Recent novel reading has slowed right down due to semester responsibilities. Nonetheless I have managed to read a couple of novels. I read Restless because the author, William Boyd, was recommended to me by a fellow passenger on a flight to Sydney. I had never heard of Boyd, but the superlatives on the cover, as well as the still from a movie dramatisation convinced that this must be just about the best book ever written. Alas!
The novel, like All that I Am, shifts between scenes set in World War II and the present, although this is not as good as Anna Funder’s novel. Its plot is forced in places and its characters are somewhat two-dimensional. Perhaps Boyd is “English fiction’s master storyteller,” but I wouldn’t say so, not on the basis of this book, at least. It is not a book I will keep because I want to read it again sometime.
My response to The Boy in the Striped Pyjamas was altogether different. Told through the eyes of Bruno, a nine-year old boy, this story, too, is set in World War II. Initially I felt the device of “Out-With” and the “Fury” was a little contrived, and then overdone, but as I continued reading it gained an ominous depth. There is a gentle humour and a disarming innocence in the story which drew me into the plot. I won’t say more for fear of spoiling the story for those who are yet to read it. The fly-leaf description on my edition is not a description. It gives no clues to the story but simply says, “We think it is important that you start to read without knowing what it is about.” I did that, was moved by the story, and highly recommend it. Irish novelist John Boyne has written a very beautiful and poignant fable.
All That I Am tells the story of a small group of German resistance workers during the rise of Nazism. The story is narrated by two persons in two different times and locales recalling the events that so energised and then shattered their lives. Driven from Germany after the Nazis seize power, the group find refuge in London and seek to alert both the British public and their own countrymen of the growing threat posed by Hitler and his party. But all is not well in the little group and a devastating event tears them apart with severe implications for all of them.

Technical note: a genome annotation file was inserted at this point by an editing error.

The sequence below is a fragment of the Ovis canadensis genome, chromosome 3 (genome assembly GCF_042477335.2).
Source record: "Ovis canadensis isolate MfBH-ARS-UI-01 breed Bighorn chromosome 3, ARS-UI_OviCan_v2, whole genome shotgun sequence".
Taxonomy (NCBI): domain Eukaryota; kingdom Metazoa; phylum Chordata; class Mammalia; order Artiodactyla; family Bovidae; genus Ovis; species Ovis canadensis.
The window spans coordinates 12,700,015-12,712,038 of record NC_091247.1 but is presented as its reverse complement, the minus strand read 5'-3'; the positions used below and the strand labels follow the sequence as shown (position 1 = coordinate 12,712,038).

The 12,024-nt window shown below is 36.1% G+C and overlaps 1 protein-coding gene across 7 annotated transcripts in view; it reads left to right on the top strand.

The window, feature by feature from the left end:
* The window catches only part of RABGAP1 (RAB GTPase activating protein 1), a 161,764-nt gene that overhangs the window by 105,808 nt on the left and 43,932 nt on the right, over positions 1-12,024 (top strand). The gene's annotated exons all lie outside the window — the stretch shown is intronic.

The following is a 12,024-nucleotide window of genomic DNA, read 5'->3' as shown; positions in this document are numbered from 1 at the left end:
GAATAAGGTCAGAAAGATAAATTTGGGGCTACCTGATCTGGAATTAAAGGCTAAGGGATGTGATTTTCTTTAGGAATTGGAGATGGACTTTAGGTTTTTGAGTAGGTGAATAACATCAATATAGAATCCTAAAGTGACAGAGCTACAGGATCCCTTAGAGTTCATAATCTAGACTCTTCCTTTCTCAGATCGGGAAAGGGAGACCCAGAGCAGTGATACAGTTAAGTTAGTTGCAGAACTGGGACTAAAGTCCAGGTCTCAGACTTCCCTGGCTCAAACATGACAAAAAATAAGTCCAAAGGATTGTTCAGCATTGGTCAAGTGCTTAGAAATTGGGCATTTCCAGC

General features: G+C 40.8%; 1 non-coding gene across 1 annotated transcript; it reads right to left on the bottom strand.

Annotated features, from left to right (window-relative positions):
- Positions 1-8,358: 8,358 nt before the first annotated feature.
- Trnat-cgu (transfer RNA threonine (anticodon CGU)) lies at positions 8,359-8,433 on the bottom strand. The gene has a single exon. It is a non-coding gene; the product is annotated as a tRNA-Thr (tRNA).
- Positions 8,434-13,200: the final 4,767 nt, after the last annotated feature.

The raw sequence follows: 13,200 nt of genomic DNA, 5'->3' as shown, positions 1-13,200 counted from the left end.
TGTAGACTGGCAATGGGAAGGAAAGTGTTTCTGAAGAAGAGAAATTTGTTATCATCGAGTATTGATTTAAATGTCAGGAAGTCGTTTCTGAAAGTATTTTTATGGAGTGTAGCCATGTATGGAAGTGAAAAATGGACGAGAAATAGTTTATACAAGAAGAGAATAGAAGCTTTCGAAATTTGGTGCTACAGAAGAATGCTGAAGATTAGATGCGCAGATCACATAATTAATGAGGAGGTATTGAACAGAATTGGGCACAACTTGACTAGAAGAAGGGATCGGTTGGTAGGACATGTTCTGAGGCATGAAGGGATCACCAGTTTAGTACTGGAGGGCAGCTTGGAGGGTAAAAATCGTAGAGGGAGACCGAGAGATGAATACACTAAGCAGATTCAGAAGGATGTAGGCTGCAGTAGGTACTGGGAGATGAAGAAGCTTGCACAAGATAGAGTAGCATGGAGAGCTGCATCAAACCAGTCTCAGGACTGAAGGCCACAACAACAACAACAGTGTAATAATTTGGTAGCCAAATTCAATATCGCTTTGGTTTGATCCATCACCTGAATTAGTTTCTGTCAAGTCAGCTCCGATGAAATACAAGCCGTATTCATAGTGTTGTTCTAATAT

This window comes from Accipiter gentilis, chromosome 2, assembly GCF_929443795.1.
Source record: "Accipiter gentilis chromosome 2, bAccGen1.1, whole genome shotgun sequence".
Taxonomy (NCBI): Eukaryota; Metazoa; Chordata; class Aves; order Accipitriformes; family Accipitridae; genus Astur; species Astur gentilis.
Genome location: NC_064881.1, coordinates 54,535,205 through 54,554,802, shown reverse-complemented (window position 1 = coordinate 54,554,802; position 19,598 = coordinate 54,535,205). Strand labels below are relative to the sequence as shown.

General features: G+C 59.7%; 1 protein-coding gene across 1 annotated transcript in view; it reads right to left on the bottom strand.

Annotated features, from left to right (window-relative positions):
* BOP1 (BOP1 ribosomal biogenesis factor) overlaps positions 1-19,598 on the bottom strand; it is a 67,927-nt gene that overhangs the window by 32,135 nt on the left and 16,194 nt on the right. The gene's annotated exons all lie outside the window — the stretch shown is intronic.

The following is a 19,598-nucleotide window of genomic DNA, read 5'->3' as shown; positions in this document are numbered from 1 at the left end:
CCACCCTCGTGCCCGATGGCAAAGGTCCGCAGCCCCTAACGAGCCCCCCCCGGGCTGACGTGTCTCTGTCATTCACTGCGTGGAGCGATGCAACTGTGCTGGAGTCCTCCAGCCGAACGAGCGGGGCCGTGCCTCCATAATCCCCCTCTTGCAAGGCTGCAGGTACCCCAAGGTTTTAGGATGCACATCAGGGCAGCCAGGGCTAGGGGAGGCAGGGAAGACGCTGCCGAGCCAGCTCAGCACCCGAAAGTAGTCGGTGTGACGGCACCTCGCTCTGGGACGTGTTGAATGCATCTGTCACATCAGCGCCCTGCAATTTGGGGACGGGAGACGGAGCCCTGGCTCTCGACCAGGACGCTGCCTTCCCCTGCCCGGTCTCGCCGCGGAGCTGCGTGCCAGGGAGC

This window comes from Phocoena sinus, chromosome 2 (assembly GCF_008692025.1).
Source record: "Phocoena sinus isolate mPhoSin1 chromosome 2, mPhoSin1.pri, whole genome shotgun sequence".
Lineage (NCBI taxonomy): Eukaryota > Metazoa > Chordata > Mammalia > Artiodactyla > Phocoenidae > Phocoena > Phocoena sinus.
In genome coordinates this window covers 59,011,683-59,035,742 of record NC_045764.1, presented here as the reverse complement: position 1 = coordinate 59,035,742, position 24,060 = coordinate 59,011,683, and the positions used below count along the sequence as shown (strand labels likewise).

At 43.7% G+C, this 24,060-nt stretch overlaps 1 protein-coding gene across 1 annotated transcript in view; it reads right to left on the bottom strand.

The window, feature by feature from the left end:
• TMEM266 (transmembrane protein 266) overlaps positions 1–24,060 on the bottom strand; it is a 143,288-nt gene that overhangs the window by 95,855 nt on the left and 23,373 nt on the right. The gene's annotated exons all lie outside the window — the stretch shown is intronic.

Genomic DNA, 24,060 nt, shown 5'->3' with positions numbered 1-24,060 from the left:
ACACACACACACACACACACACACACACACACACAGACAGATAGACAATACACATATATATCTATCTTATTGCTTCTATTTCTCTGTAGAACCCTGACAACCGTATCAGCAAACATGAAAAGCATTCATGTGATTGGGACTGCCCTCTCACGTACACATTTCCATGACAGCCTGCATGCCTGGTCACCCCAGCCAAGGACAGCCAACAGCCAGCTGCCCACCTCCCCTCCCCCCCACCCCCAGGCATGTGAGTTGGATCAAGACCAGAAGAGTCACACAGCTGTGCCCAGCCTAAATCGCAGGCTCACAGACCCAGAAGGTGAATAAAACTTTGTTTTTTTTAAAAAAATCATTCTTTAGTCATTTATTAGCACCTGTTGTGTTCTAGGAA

Anna Funder won the Miles Franklin literary award for this novel in 2012 – deservedly in my estimation. I recall there being some disquiet around the award at the time. Is the book “Australian” enough, seeing it is largely set in London? Is it fictional enough? The second point is interesting. Funder has built her story around real persons, including a friend, Ruth Blatt (1906-2001) who serves as one of the book’s narrators. Ernst Toller (1893-1939), a German playwright is the book’s other voice, while Dora Fabian (1901-1935), activist, writer and journalist is the central figure in the book. Historical drama is probably my favourite genre, though I did not realise until I reached the acknowledgements at the end of book, just how historical it was. It remains, though, a work of fiction filled with intrigue and pathos.
Funder’s characters are believable, heroic and tragic. She manages to capture a sense of the terror and desperation which must have pervaded those living through the times, as well as English accommodation to Nazism in the Baldwin-Chamberlain period. The book is well-written, cleverly structured around the two voices, and ultimately, deeply humane. It draws the reader into the story, and the suspense Funder generates keeps the pages turning. The final pages gather some loose threads and lead to a pleasing resolution of the story.
In recent months I have read two stories by Australian authors written against the backdrop of Nazi Germany (the other was The Book Thief). Both are excellent, both are well-worth reading, both highly recommended.